Blanche Ingram is 25 years old, beautiful rich, conceited and haughty. She is also proud and condescending. When she first meets Adele and Adele speaks to her in French, Miss Ingram replies:
And Miss Ingram had looked down at her with a mocking air, and exclaimed, "Oh, what a little puppet!"
She makes it clear she is not fond of children. She tells Mr. Rochester that she didn't think he was fond of children either.
She also is very insulting about governesses. Knowing that Jane can hear her comments, she tells Mr. Rochester:
"No, you men never do consider economy and common sense. You should hear mama on the chapter of governesses: Mary and I have had, I should think, a dozen at least in our day; half of them detestable and the rest ridiculous, and all incubi--were they not, mama?"
She and her mother continue to discuss governesses. Her mother, trying to be polite, does not want to discuss it in front of Jane Eyre, telling Mr. Rochester to ask her daughter about it, but Miss Ingram does not care about sparing Jane's feelings. She says:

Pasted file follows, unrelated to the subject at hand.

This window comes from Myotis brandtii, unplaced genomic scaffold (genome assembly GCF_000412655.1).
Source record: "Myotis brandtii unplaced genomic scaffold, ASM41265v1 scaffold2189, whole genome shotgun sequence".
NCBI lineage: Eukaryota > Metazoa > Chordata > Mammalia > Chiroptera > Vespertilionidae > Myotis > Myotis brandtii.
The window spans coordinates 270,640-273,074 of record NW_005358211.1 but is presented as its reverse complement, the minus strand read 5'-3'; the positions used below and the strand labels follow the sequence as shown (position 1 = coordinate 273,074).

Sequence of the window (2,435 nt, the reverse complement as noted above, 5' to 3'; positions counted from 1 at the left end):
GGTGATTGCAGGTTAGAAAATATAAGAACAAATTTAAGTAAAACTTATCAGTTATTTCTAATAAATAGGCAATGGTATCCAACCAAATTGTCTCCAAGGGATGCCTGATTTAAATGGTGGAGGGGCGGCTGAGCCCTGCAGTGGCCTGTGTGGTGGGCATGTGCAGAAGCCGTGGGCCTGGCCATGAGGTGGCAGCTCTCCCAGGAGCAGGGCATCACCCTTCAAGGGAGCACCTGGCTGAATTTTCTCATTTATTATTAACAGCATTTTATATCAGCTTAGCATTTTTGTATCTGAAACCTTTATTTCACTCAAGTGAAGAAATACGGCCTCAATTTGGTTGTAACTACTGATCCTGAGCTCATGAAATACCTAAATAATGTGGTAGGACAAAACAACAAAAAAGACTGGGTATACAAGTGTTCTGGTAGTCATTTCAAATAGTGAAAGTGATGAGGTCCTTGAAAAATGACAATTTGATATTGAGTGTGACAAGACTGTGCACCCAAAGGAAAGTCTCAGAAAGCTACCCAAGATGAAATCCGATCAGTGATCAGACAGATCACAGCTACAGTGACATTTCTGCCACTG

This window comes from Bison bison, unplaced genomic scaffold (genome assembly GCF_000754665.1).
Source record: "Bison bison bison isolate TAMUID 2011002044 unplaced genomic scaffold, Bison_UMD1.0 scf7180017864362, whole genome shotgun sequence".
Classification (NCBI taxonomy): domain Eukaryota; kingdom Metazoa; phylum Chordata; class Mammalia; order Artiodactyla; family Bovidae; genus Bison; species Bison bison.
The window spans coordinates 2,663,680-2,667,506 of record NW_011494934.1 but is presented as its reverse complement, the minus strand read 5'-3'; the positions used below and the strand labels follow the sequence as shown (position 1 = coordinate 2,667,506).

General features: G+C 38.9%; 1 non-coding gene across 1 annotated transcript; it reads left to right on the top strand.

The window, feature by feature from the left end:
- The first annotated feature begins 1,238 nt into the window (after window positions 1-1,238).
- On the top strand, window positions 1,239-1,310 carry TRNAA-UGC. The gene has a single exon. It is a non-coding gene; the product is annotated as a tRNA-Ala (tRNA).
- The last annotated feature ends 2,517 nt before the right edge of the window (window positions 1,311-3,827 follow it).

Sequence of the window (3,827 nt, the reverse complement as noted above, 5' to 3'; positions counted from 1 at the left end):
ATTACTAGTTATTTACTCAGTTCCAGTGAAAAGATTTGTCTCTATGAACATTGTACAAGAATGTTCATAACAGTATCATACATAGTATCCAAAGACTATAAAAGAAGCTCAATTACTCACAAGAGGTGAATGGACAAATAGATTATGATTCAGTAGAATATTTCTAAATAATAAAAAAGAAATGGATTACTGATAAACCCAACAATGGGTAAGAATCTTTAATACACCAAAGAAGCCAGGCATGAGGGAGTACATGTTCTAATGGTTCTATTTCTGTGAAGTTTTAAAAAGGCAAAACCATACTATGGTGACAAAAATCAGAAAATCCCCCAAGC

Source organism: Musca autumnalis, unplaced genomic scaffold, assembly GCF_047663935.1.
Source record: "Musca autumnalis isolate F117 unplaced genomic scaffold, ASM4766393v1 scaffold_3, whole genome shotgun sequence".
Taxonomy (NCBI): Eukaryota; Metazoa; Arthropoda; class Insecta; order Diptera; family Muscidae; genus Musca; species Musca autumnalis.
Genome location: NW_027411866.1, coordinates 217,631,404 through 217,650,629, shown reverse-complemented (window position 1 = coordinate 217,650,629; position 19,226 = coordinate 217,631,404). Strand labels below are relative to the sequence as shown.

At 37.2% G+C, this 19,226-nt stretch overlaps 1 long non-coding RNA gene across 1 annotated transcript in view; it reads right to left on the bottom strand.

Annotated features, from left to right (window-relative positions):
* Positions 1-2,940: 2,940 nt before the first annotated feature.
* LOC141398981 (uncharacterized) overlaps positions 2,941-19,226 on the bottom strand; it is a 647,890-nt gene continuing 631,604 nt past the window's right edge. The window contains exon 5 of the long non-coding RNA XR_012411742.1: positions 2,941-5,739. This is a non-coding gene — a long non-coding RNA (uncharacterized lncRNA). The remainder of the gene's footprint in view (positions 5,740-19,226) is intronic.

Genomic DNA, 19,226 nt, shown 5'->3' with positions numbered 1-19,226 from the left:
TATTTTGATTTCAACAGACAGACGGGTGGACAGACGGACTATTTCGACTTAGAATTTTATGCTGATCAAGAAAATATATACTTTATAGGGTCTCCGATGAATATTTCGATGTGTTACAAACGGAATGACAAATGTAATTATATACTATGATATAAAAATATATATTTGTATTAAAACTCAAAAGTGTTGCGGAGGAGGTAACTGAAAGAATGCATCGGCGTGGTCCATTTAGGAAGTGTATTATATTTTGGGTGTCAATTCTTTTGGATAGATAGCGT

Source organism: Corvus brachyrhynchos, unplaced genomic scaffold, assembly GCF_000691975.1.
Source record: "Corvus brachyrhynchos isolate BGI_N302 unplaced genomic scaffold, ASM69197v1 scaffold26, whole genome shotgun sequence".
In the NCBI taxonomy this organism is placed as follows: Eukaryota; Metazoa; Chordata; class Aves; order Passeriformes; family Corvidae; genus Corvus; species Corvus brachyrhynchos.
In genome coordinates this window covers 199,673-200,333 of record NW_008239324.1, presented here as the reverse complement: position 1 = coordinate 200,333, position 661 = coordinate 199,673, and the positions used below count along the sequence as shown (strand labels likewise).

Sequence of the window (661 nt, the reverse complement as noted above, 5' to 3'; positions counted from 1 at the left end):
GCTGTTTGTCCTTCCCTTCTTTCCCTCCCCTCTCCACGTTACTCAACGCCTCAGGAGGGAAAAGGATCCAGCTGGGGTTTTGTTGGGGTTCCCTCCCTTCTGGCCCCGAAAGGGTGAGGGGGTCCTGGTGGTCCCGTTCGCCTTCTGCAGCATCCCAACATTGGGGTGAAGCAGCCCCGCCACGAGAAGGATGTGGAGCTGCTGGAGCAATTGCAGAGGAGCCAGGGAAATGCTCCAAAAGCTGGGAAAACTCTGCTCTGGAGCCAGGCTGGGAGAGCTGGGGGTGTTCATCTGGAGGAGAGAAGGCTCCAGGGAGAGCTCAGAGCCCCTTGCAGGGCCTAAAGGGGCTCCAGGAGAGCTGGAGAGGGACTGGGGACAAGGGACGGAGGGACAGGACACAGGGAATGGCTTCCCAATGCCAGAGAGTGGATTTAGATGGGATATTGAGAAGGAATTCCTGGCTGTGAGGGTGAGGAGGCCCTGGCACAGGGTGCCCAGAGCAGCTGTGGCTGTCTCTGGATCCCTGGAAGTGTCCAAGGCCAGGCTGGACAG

"Oh, don't refer him to me, mama! I have just one word to say of the whole tribe; they are a nuisance.
She then tries to change the subject of governesses, since others in the party chime in and share their own experiences with governesses. Miss Ingram says:
I suppose, now," said Miss Ingram, curling her lip sarcastically, "we shall have an abstract of the memoirs of all the governesses extant: in order to avert such a visitation, I again move the introduction of a new topic. Mr. Rochester, do you second my motion?"
She then goes over the piano to play, but on the way she starts talking about how "boring" young men are, that she wants a man who can be a "foil" to her. Rochester eggs her on, and she says to him:
"Take care, then: if you don't please me, I will shame you by showing how such things SHOULD be done."
She is feisty and obviously playing up to Rochester, who is 40 years (much older than she).
Read more of her quotes in Chapter 17. The etext is available here on enotes.